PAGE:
Toronto

Quadriplegic fears caregivers' deportation

A Toronto woman paralyzed from the chest down is worried she will be forced back into a nursing home if immigration officials deport two family members who look after her.
The federal government has ordered the deportation of two people who provide care for a Toronto quadriplegic. 2:19

A Toronto woman paralyzed from the chest down is worried she will be forced back into a nursing home if immigration officials go ahead with plans to deport her cousin and his wife, who she relies on for primary care.

Hallima Idan, 47, was left paralyzed after a car accident six years ago.

A wheelchair user with limited use of her arms, Idan requires around-the-clock care to help her eat, bathe and dress.

Idan, a Canadian citizen who immigrated from Guyana in 1997, spent months in hospital after the accident then stayed in a nursing home for about a month. Idan said her nursing home care was inadequate.

"It was so awful," she told CBC News. "They don't shower you, they don't give you nothing proper to eat. Nothing. If I stayed there any longer, I might commit suicide because I can't take it." 

Idan said her husband was unwilling to care for her and "abandoned" her. Other family members stepped in to look after her as best they could but could not be with her the 24 hours a day that she required.

Idan's cousin, Mohamed Arpha, and his wife, Zarine, came to Canada in 2007 and began to provide full-time care for Idan in her Toronto apartment.

The couple applied for refugee protection on humanitarian and compassionate grounds but the application was rejected and they were ordered deported.

A government-funded care worker currently comes to Idan’s home for two hours a day, which is a help to the Arphas but the family said falls far short of Idan's needs.

Zarine Arpha said she and her husband want to stay in Toronto to care for Idan, and are afraid what will happen to her if they are deported.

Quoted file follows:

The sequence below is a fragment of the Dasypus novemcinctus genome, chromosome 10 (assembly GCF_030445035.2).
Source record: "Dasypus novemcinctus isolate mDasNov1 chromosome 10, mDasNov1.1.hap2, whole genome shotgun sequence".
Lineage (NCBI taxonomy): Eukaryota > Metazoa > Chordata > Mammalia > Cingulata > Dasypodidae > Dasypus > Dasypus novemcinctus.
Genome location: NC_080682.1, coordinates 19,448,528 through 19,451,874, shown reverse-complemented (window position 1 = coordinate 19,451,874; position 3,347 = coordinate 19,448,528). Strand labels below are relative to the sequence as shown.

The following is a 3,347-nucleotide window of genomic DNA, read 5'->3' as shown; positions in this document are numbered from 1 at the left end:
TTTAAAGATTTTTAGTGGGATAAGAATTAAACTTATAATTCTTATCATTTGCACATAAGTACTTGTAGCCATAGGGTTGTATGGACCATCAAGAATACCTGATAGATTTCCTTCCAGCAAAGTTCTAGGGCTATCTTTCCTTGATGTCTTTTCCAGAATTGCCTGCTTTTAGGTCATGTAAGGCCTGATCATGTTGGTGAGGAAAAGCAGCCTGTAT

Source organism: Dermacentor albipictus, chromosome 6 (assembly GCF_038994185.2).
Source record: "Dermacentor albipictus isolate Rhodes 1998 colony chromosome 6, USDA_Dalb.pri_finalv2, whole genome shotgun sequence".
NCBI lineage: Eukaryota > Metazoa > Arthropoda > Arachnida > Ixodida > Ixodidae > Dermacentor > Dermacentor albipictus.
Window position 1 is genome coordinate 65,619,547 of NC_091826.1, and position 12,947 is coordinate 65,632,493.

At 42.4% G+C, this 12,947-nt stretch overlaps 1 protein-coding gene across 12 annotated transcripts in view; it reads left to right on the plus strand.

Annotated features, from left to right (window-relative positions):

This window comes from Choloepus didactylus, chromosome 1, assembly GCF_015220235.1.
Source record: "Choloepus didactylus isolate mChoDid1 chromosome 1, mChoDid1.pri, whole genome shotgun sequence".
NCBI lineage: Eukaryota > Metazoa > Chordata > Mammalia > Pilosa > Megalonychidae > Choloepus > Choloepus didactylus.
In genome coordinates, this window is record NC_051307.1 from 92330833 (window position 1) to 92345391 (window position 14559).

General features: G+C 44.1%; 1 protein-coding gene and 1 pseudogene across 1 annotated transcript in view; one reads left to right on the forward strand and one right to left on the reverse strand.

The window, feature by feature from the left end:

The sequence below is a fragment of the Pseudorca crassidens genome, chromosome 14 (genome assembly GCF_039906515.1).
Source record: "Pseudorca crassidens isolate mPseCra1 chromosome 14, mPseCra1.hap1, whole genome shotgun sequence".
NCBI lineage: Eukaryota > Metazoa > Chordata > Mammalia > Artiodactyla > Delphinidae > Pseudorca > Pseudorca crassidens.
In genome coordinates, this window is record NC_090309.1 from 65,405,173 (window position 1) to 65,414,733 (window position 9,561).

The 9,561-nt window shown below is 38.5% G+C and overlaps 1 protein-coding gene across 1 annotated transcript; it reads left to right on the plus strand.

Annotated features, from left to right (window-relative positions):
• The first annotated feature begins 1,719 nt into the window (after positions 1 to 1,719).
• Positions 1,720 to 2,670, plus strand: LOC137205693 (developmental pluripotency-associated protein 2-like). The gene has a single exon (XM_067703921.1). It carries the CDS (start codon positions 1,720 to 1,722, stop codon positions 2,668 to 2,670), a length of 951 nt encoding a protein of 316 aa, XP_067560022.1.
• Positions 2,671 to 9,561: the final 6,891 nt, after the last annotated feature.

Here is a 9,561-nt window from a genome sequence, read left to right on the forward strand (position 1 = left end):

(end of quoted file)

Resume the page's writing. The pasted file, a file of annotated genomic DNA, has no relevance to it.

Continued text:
Zarine Arpha helps Hallima Idan drink a glass of water. Paralyzed from the chest down and with limited use of her arms, Idan requires around-the-clock care. (CBC)

"I am very close to her and now, I feel she is part of me," said Arpha. "I love her so much. I don't know if I leave her what could happen. I'm stressed out so much.

"I am very scared to leave her. She can't stay by herself. She can't even take a cup of water. I would like to stay and take care of her. That's all I'm asking … We can't leave her."

Judith Pilowsky, a Toronto psychologist who specializes in treating people who have suffered acute trauma, wrote a letter in support of the Arphas staying in Canada for compassionate reasons.

In her letter, Pilowsky said if the Arphas are deported, "Ms. Idan is highly susceptible to a complete psychological breakdown from which she will not recover."

Unable to afford private home care, Idan fears she will have to a return to a nursing home if the Arphas are sent back to Guyana.

"I'd rather die than go back [to a care home]," she said.

"I'm happy here because I'm in my own place and I have my own family with me. My doctor said the care I have here I could not have in a nursing home."

CBC News contacted citizenship and immigration officials for comment on this case. A spokesperson said because the case is an active file, it would be inappropriate to comment.

In an emailed statement in response to CBC's interview requests, the ministry said the following: "A temporary resident permit may be issued in exceptional circumstances ... for compelling humanitarian and compassionate reasons. These decisions are made on a case-by-case basis."

And while they haven't given up hope, the Arphas have purchased plane tickets to provide proof they intend to return to Guyana.